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For instance in my 64-bit ubuntu machine, the length of pointer is 2 byte and have 1 memory address, so Does it always be the 2 byte, no matter such long int or int it pointe to?

if so, What's the point to determine the type of data it point to? In the code below, except for incompatible warning purpose, how many bytes, the data represents, by use the %hu and %lu, so no matter the pointer is int or long, the result is the same. Could anyone give me a hint?

#include <stdio.h>
int main(void) {
    int *ptr1;
    long int *ptr2;
    long int a = 0xffffffff;
    ptr1 = &a;
    ptr2 = &a;
    printf("the value should the same as 2 ** 16 %hu", *ptr1);
    printf("the value should the same as 2 ** 32 %lu", *ptr2);
    return 0;


another purpose of determining the type of pointer that I can think of is for the pointer arithmetic like:

ptr + 1, it will skip the length of byte the datatype has, instead of alway certain value

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Well pointer arithmetic is reason enough to make sure your type is not arbitrary. In C++, without proper pointer types you'll likely end up with a ton of runtime errors that should have been compilation errors. –  Apprentice Queue Sep 19 '12 at 2:39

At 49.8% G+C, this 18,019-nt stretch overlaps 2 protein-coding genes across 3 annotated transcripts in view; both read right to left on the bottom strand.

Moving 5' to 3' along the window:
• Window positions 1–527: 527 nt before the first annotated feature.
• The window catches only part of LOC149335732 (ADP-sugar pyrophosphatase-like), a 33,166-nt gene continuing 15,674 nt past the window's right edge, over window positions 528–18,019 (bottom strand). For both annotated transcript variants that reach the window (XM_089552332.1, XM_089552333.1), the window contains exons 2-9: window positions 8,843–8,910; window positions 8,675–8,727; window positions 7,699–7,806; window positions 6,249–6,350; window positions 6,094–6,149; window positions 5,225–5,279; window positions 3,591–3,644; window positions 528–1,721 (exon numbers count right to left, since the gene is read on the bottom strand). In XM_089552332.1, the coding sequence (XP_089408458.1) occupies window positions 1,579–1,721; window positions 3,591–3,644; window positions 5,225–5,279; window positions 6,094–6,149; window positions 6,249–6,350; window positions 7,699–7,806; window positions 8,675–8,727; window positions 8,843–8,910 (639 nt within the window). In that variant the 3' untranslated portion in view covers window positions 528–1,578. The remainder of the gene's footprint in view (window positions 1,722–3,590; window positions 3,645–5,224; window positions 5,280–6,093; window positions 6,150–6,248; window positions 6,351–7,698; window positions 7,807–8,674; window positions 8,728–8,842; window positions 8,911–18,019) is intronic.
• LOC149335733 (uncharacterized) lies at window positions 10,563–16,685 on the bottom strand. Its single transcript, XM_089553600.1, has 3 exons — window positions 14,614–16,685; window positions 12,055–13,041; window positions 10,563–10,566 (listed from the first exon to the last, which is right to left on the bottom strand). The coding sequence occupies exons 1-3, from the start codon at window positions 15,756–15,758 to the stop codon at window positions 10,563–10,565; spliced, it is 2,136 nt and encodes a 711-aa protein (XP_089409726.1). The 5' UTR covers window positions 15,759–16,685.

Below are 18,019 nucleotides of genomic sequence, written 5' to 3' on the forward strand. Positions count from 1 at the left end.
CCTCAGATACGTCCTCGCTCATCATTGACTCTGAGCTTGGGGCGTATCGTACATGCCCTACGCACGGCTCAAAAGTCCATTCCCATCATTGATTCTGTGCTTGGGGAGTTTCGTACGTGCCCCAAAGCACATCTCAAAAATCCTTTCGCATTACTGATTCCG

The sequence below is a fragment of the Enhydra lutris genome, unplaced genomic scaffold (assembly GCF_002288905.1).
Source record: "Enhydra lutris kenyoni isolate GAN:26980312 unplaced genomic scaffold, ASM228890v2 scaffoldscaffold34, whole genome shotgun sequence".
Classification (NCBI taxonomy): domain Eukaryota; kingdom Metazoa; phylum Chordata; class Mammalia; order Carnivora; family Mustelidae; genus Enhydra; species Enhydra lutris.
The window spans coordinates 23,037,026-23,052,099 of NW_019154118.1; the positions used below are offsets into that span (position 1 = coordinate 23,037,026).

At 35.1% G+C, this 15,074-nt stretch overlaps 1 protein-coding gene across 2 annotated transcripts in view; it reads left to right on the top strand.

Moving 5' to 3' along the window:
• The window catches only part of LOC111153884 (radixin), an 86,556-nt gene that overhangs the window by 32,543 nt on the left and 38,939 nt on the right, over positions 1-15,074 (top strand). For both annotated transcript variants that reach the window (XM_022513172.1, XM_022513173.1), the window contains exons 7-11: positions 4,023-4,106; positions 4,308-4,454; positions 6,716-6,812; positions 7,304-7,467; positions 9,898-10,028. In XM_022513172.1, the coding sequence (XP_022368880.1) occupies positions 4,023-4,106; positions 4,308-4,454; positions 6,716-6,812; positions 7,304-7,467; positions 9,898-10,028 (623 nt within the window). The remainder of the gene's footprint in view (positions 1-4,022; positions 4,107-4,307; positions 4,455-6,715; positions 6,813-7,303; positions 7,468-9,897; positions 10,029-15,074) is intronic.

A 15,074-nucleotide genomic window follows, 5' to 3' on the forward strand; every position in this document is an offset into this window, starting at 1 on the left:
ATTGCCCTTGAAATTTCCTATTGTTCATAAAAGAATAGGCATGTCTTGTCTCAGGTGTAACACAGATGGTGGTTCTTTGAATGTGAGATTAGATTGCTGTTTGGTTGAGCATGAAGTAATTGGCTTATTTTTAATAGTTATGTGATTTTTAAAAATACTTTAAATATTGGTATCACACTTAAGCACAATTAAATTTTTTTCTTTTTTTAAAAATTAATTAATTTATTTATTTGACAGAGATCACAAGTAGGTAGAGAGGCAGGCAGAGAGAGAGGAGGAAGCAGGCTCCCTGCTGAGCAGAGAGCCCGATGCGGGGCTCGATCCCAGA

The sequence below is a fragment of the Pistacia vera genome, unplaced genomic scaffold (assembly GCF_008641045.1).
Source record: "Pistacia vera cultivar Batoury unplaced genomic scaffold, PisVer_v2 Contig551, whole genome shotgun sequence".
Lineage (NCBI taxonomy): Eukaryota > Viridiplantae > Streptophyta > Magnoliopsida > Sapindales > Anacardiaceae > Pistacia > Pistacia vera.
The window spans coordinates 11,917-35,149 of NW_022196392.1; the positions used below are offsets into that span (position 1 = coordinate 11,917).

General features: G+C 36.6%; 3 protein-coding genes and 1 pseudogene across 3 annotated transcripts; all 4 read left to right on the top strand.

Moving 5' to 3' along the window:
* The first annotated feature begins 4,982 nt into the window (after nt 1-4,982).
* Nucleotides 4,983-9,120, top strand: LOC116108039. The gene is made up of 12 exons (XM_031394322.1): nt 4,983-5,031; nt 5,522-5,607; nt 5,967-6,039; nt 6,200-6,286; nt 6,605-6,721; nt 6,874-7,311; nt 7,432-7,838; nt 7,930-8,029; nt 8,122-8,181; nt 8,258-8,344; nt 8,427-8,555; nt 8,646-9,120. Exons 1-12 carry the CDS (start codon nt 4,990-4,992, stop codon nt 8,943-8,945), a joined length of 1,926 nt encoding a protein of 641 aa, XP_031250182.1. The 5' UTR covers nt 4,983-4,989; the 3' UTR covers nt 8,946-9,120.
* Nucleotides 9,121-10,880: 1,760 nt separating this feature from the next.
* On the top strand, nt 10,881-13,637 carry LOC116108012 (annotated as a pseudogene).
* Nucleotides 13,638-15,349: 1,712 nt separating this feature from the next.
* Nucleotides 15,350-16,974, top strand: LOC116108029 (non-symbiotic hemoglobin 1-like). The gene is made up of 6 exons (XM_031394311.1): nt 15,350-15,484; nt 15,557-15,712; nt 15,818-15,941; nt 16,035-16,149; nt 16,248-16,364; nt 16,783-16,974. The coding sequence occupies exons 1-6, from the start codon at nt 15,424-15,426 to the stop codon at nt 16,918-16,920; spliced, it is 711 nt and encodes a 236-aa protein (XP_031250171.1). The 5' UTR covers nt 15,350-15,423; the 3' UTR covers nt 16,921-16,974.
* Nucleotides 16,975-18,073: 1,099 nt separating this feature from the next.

@ApprenticeQueue thanks for letting me know that –  mko Sep 19 '12 at 2:47

1 Answer 1

up vote 1 down vote accepted

I may be misinterpreting what you're asking, and if I am, please accept my apologies in advance. I think what's happening is that your confusing the notion of pointers in general with the notion of the type that any given pointer may reference.

A pointer, regardless of the thing to which it points, is just an address in memory (however it is structured for a given environment or system). The type of data being referenced is critical in allocations (malloc, calloc, etc), because it does become important to know how many bytes of memory need to be allocated for a specific type/structure referenced by a given pointer. If you're working with pointers to an array structure, the data size becomes even more critical if you increment a pointer reference, because the pointer increment can increment by the size of the data being referenced.

You can declare a pointer type, but it doesn't allocate anything. And the warning you're receiving is the compiler's way of telling you that it sees that you have, deliberately or accidentally, taken the address of one type of variable, but are risking trying to use it as an address of a different kind of variable.

Let's say an int takes four bytes, but a short int takes two. If you take a pointer to a short int, but write an int value to it, you'll corrupt who knows what along the way. That's precisely why its important to keep track of the kind of pointer you're referencing, lest something Really Bad happens to your code at runtime.

As I said, I may be misunderstanding the problem, and if I am, please accept my apologies. I hope this is helpful.

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Thanks David, you do clear up my confusion. the reason is that defining the type of pointer is to facilitate the operation of pointer like the in the array structure as you said –  mko Sep 19 '12 at 2:51
Great! Glad I was able to help! –  David W Sep 19 '12 at 2:52

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